migrant crisis

Hirono gives emotional plea for migrant children and families

Sen. Mazie Hirono, D-Hawaii, attends a news conference in the Capitol Visitor Center on Democrats' year end priorities including "reauthorizing the Children's Health Insurance Program, funding community health centers, and passing the Dream Act," on December 14, 2017. Tom Williams/CQ Roll Call

Road ahead: War powers debate shifts to House
Senate turns back to nominations after brief period of legislating

California Rep. Ro Khanna is leading an amendment to the House version of the National Defense Authorization Act that would block the Trump administration from using military force in Iran without congressional approval. (Tom Williams/CQ Roll Call file photo)

Updated 5:02 p.m. | Congress could get a second opportunity this week to try and block President Donald Trump from going to war with Iran without congressional approval as the House debates its fiscal 2020 National Defense Authorization Act.

The Senate rejected an amendment seeking to add such language to its version of the measure before it left for the July Fourth recess. The overall measure passed 86-8.

Road Ahead: Border supplemental talks could overshadow regular appropriations
Senate to begin NDAA debate while House votes on first fiscal 2020 spending package

Senate Judiciary Chairman Lindsey Graham, R-S.C., is among the senators hoping for a deal on a supplemental border operations package this week. (Tom Williams/CQ Roll Call)

Congressional leaders are hoping this week will produce a breakthrough in negotiations over emergency funding for the migrant crisis at the southern border so they can pass it before the Independence Day recess.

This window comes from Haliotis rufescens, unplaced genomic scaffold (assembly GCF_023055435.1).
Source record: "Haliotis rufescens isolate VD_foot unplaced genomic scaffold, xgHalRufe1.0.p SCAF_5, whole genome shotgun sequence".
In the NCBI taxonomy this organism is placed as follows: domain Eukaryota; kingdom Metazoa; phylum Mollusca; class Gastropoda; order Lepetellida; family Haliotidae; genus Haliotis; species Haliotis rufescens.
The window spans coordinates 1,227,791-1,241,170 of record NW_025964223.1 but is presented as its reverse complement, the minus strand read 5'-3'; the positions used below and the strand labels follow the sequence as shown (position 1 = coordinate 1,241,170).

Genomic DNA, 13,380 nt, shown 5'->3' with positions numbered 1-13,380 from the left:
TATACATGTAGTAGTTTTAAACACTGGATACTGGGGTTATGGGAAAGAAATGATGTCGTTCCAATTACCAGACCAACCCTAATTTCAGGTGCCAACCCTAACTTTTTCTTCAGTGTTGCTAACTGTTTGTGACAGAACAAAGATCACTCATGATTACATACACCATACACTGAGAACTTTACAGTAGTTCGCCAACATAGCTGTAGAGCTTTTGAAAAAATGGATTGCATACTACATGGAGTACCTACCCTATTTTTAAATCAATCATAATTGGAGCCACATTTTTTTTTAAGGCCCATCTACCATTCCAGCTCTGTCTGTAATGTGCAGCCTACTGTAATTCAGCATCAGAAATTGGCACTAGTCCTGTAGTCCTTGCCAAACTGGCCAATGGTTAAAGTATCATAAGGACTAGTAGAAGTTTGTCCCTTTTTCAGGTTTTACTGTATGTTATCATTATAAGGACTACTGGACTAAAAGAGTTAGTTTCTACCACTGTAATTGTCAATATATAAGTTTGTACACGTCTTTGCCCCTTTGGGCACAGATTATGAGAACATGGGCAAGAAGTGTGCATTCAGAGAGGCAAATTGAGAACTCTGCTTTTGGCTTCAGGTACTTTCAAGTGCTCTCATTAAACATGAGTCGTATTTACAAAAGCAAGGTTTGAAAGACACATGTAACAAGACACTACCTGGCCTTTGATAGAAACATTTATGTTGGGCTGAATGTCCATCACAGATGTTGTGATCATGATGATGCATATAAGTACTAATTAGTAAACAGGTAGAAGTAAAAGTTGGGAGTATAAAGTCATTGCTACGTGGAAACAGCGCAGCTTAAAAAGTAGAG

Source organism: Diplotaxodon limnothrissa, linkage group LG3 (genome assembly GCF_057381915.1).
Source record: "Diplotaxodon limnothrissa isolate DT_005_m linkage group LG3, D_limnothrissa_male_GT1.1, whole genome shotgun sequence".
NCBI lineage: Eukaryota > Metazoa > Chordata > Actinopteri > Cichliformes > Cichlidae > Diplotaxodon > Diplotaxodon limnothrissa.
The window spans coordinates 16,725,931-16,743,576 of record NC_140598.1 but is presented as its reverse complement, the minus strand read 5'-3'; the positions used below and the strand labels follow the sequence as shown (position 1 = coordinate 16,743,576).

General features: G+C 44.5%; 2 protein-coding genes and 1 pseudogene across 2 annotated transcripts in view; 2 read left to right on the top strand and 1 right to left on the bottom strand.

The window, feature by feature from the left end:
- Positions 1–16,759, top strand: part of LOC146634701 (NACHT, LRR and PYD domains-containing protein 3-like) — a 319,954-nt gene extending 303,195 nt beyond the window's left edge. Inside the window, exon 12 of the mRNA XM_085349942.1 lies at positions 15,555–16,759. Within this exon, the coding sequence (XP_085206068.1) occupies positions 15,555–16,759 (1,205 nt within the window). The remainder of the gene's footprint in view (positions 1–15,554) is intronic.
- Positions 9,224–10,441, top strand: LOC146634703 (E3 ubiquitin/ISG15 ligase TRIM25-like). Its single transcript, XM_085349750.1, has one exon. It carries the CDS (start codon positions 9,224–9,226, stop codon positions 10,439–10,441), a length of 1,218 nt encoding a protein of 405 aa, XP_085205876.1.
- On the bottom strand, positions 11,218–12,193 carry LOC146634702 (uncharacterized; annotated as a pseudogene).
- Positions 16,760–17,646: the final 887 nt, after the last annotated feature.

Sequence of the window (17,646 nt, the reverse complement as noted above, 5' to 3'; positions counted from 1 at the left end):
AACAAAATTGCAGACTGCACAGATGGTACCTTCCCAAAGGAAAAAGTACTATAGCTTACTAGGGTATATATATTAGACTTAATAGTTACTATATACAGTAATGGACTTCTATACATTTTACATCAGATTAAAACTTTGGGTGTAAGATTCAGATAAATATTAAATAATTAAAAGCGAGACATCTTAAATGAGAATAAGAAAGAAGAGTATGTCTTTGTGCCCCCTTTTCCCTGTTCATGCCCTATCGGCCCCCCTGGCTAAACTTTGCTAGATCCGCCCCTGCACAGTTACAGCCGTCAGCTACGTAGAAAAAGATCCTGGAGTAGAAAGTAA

President Donald Trump has requested Congress pass a $4.5 billion supplemental to help the Department of Homeland Security process the growing number of migrants trying to cross the U.S.-Mexico border.

Republicans move for House to adjourn over inaction on border crisis
GOP members use procedural delay tactic to highlight need for more funds at border

Rep. Chip Roy, R-Texas, left, moved for the House to adjourn on Wednesday in protest over the Democratic majority not taking action on the president’s border supplemental funding request. (Bill Clark/CQ Roll Call file photo)

Frustrated over what they say is Democrats’ inaction on President Donald Trump’s request for more money to manage the migrant crisis at the border, a few House Republicans on Wednesday used a procedural motion to adjourn to protest on House floor.

The first motion to adjourn, offered by Texas GOP Rep. Chip Roy, was defeated 146-244. The second, offered by Arizona GOP Rep. Andy Biggs, was also defeated, 140-254. 

Why Democrats aren’t rushing to change immigration laws
They don’t agree with Trump and public sentiment doesn’t provide a mandate toward a solution

Speaker Nancy Pelosi, D-Calif., flanked from left by Assistant Democratic Leader Ben Ray Lujan, D-N.M., House Majority Leader Steny Hoyer, D-Md., Democratic Caucus Chair Hakeem Jeffries, D-N.Y., House Majority Whip James E. Clyburn, D-S.C., Democratic Congressional Campaign Committee Chair Cheri Bustos, D- Ill., and Democratic Caucus Vice Chair Katherine Clark, D-Mass., speaks to the press during the House Democrats' 2019 Issues Conference at the Landsdowne Resort and Spa in Leesburg, Va. (Bill Clark/CQ Roll Call)

House Democrats are treading carefully on immigration as they attempt to show they can lead on the divisive issue heading into the 2020 elections.

President Donald Trump, who won election in 2016 on a campaign to crack down on immigration and what he often refers to as “open borders,” is planning to repeat the strategy heading into 2020. In recent weeks, he’s launched near daily attacks on Democrats for their refusal to change immigration laws — an accusation that, as with many things Trump says, is not entirely true.